Ambulatory Care Quarterly: Reader Question
Ambulatory Care Quarterly
If nurses hoard patients, can you improve flow?
Question: How do we avoid patient "hoarding," in which nurses or physicians intentionally delay moving a patient out to delay the next patient and give themselves a breather? We’ve already warned that hoarding won’t be tolerated, but it still happens and thwarts our efforts to improve patient flow through and decrease waiting time.
Answer: Hoarding patients is an age-old technique for slowing down the workload, and chances are good that all emergency departments (EDs) have been the victims at one time or another, says Marilyn Margolis, RN, MN, director of nursing for emergency services with Emory Hospitals in Atlanta.
But ED managers must work proactively and aggressively to stamp out this practice, because it can undermine all your other hard work, she says.
Hoarding is very different from "boarding" patients until a bed is available elsewhere in the hospital. Hoarding is voluntary and done on the sly. It can be hard to detect because the nurse or physician doesn’t have to do anything overt; simply failing to discharge or transfer a patient as soon as possible can be enough to slow down the process.
"EDs are so overcrowded, and we’re working our nurses and physicians so hard, that it’s almost understandable when they want to take a little bit of a breather, because it’s just constant chaos," Margolis points out.
"But even if we understand why they’re doing it, we can’t let that be the solution because it creates bigger problems," she notes.
The solution is to create incentives for nurses to move their patients, she says. In her ED, the admission policy calls for rotating new patients through each nurse’s zone rather than simply going to the first available bed.
That helps avoid having nurses feel they are penalized for being efficient and clearing beds fast, adds Margolis.
"If you move four patients out quickly, we’re not going to necessarily send you four patients right away to fill those beds, " she explains. "They will go to the zone that is next in the rotation instead of dumping all of them on you."
That strategy has to be flexible so patients don’t back up and empty beds go unused because they’re in the wrong zone; but Margolis says the idea helps reassure nurses that they can move patients out without another appearing instantly.
Using techs in expanded roles
Emory also has increased the use of nurse technicians and expanded the typical tech’s role to include starting intravenous lines, transporting patients, and drawing blood samples. She points out that some EDs employ paramedics for these expanded tech roles.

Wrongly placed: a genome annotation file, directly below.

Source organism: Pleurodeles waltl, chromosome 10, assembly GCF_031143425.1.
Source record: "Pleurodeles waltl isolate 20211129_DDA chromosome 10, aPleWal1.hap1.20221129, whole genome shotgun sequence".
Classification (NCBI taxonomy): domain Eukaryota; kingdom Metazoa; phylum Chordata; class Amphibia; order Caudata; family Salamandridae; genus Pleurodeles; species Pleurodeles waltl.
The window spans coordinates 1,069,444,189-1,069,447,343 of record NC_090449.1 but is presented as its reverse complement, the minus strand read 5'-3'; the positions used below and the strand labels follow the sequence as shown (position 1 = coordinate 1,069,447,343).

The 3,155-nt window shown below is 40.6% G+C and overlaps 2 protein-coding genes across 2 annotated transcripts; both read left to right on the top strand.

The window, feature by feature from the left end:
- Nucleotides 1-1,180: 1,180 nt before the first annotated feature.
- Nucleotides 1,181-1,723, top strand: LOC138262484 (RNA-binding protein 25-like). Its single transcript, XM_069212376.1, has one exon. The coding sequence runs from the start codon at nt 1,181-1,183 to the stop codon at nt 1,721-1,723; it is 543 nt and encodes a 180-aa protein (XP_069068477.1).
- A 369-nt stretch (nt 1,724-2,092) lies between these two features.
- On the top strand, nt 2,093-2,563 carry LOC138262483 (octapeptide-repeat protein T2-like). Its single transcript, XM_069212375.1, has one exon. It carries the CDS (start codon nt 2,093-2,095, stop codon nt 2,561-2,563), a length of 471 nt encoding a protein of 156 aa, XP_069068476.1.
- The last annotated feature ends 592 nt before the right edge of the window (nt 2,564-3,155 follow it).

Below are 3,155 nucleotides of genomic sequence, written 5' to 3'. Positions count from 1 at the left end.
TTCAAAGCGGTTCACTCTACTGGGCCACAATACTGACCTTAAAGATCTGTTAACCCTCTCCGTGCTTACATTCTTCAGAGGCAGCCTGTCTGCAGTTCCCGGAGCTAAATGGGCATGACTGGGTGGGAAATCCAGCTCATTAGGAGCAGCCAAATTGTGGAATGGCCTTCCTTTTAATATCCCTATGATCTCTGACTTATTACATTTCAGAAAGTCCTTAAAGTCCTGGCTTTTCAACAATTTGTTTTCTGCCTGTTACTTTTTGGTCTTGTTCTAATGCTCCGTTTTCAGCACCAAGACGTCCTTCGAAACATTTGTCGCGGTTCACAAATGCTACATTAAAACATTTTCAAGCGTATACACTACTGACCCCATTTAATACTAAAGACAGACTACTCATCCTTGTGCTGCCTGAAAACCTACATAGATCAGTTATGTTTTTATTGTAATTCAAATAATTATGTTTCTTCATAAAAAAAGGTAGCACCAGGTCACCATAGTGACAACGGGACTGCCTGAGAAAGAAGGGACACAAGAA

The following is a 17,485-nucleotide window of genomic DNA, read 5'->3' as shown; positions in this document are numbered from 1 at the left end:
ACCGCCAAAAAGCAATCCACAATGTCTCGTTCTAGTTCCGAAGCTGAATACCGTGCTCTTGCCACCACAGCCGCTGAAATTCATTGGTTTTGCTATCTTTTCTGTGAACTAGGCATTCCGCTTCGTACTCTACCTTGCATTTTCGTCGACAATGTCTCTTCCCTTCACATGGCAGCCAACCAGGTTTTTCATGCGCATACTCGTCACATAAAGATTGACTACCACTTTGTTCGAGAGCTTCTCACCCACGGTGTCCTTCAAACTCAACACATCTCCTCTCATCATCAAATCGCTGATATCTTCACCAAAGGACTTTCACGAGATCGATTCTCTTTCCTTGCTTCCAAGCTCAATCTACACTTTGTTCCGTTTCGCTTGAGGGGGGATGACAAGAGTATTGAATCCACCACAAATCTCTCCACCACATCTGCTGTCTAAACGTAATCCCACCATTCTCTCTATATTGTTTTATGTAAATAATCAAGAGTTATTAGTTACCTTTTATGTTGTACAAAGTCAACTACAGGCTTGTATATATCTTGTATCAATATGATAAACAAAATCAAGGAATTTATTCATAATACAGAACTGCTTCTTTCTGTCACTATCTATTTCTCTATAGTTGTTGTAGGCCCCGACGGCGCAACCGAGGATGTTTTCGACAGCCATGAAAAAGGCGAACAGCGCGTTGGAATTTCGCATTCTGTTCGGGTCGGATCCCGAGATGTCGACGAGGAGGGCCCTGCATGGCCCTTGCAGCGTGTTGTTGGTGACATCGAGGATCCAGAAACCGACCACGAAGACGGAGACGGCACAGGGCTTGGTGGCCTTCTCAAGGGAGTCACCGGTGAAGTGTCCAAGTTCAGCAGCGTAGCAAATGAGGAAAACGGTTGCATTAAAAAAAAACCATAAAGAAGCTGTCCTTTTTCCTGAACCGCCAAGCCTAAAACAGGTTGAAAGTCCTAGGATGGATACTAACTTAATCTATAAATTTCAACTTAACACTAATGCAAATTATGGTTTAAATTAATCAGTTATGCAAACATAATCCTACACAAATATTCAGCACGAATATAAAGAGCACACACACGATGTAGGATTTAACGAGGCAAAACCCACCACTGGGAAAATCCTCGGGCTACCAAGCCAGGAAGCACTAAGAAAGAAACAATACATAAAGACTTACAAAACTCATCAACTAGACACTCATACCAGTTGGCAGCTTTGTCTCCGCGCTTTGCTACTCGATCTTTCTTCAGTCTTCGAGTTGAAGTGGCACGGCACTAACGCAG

The ideal arrangement would be a tech devoted to each nursing zone, but Emory doesn’t have quite that many. Nurses benefit from the assistance of the techs, which in turn decreases any temptation to hoard patients, she says.
Emory also is about to introduce a new tracking system for the ED, moving patient flow to the bedside. The triage nurse will handle placement of the patients, allowing the charge nurse to concentrate on patient flow and assist with patient care.
Another idea in the works at Emory is a "discharge expediter." This nurse would take care of discharging patients rather than having the zone nurse be responsible for discharging his or her own patients.
All of those strategies can help take the pressure off of nurses so they are not inclined to subvert patient flow through, but hoarding still can happen. When you detect hoarding, Margolis says you must act. But reprimanding the individual nurse or physician isn’t enough.
"When we see people trying to purposely slow down the flow, we address it in a system way," she continues. "If people are so overworked that they’re trying to slow down the system, we need to see why they want to do that and how your systems can improve. Staff appreciate that philosophy and see that we’re not being punitive, that we want to improve the whole system."
So even at Emory, with all its resources and proactive strategies, does hoarding still happen?
"Oh yeah, it happens," Margolis admits. "If we see it with an individual, we address that person directly, but we don’t make it punitive. We would be more likely to ask, What can we give you to help you expedite patients quicker?’ In our experience, that works better than just coming down hard on the person who was slowing things down."Question: How do we avoid patient hoarding, in which nurses or physicians intentionally delay moving a patient out to delay the next patient and give themselves a breather?
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